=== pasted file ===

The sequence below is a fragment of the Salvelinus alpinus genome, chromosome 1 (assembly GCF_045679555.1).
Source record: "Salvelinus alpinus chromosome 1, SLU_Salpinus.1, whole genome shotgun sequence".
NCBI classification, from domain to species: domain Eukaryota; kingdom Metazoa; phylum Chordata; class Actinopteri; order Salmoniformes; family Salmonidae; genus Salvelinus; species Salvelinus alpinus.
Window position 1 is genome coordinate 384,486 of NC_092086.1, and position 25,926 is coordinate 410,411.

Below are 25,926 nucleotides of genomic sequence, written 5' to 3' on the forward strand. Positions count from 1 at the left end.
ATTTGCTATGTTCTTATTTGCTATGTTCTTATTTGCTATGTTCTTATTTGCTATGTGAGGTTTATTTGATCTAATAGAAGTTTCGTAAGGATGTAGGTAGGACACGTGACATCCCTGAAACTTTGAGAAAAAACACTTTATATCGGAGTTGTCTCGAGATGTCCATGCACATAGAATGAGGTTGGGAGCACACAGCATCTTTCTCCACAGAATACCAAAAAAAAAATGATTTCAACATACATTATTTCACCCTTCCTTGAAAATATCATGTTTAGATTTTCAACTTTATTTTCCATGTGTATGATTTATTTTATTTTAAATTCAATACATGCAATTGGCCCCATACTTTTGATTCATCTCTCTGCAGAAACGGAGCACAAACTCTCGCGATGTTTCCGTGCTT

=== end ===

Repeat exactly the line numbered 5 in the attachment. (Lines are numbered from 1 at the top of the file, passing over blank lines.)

Below are 25,926 nucleotides of genomic sequence, written 5' to 3' on the forward strand. Positions count from 1 at the left end.